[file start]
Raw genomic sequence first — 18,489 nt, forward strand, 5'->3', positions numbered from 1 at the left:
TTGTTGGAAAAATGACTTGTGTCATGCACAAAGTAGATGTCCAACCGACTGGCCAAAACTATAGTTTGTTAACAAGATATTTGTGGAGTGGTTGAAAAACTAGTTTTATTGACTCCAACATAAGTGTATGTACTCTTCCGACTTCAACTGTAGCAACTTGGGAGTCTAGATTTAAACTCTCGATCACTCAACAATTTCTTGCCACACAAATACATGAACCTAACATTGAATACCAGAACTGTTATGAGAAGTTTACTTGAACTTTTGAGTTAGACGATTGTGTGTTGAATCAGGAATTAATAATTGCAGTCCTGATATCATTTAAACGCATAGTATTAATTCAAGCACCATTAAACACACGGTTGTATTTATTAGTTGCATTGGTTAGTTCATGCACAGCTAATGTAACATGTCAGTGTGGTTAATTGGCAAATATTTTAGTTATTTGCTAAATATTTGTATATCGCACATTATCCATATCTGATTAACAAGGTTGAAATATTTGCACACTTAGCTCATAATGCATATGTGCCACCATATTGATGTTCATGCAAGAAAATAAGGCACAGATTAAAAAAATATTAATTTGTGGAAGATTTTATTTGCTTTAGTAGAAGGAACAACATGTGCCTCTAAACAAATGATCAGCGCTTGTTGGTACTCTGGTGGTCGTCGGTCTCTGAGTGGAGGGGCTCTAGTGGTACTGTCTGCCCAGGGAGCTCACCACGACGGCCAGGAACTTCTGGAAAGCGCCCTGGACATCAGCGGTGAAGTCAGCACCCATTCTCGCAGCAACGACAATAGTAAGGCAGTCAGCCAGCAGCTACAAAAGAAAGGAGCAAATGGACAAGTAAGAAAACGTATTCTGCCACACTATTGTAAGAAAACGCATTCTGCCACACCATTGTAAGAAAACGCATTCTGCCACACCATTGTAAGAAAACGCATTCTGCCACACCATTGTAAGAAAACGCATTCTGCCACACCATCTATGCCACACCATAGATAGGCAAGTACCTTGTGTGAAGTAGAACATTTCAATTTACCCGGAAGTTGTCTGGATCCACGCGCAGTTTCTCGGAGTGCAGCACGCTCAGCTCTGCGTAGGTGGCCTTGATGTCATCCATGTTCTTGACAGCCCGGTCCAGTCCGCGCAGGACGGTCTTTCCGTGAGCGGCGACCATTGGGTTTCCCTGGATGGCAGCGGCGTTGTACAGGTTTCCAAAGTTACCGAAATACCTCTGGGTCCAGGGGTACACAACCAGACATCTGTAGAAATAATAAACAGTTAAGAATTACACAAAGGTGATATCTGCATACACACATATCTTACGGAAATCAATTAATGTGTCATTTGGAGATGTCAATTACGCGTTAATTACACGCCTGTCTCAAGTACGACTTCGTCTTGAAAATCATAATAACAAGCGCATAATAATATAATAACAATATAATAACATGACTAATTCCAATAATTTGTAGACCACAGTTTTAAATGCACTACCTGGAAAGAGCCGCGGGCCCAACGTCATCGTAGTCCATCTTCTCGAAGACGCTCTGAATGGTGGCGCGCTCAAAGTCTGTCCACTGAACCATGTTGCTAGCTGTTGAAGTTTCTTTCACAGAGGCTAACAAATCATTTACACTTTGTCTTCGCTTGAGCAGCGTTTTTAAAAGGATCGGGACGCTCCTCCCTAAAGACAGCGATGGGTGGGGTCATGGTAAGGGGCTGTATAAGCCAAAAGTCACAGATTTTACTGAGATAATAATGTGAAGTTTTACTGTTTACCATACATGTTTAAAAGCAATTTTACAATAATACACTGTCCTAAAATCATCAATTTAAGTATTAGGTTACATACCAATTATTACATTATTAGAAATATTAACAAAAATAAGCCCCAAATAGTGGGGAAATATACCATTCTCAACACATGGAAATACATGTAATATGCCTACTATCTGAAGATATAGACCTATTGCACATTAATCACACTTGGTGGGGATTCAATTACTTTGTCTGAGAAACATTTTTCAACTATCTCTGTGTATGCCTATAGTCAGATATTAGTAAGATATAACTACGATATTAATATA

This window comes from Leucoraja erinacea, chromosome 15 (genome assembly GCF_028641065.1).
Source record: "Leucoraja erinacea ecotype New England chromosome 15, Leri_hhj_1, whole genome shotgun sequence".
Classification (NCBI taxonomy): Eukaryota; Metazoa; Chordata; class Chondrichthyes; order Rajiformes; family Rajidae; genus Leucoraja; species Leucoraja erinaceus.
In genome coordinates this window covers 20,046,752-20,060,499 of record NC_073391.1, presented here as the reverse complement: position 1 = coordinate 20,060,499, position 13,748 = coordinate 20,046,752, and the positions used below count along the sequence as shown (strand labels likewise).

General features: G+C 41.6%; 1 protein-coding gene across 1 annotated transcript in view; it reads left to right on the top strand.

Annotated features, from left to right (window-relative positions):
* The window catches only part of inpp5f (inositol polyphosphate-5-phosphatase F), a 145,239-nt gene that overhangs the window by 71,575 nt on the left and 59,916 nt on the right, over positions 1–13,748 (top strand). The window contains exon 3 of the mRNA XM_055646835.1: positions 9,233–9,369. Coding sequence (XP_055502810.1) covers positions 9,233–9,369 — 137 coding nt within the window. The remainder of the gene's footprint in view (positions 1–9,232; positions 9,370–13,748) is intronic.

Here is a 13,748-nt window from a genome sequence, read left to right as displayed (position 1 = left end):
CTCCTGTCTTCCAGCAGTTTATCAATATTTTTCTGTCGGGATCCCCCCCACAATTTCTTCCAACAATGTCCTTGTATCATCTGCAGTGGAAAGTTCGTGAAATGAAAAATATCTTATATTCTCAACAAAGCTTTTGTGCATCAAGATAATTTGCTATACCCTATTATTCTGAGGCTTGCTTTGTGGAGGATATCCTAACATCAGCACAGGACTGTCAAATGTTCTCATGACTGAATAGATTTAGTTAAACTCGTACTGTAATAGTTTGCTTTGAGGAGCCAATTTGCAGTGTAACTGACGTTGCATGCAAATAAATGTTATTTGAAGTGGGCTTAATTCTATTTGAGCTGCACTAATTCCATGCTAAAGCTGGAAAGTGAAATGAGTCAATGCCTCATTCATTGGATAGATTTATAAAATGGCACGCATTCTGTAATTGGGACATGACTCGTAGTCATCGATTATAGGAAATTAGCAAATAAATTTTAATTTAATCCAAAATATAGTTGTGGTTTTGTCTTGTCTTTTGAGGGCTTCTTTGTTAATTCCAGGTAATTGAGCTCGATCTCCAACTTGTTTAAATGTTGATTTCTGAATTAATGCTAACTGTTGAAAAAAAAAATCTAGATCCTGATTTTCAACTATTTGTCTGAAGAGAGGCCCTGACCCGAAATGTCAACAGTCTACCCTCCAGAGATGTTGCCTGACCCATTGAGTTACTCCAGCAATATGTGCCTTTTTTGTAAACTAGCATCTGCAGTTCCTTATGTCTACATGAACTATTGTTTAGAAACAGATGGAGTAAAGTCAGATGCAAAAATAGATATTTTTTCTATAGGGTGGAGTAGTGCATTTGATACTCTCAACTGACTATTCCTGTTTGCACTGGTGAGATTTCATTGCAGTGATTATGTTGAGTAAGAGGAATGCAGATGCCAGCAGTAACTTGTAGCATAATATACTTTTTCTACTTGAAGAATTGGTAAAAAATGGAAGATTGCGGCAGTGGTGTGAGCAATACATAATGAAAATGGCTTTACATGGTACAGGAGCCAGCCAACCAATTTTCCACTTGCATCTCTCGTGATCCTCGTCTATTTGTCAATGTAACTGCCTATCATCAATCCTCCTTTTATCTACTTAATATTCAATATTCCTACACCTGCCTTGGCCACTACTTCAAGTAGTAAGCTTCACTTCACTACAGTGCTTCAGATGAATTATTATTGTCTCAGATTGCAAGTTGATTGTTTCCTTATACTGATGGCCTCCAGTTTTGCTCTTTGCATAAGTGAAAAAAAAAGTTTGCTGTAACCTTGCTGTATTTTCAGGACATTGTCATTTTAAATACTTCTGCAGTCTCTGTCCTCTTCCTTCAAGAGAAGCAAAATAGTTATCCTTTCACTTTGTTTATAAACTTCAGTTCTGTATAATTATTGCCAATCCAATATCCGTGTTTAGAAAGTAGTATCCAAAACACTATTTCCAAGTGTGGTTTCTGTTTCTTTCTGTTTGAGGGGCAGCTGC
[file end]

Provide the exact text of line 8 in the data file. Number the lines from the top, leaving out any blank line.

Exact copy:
Annotated features, from left to right (window-relative positions):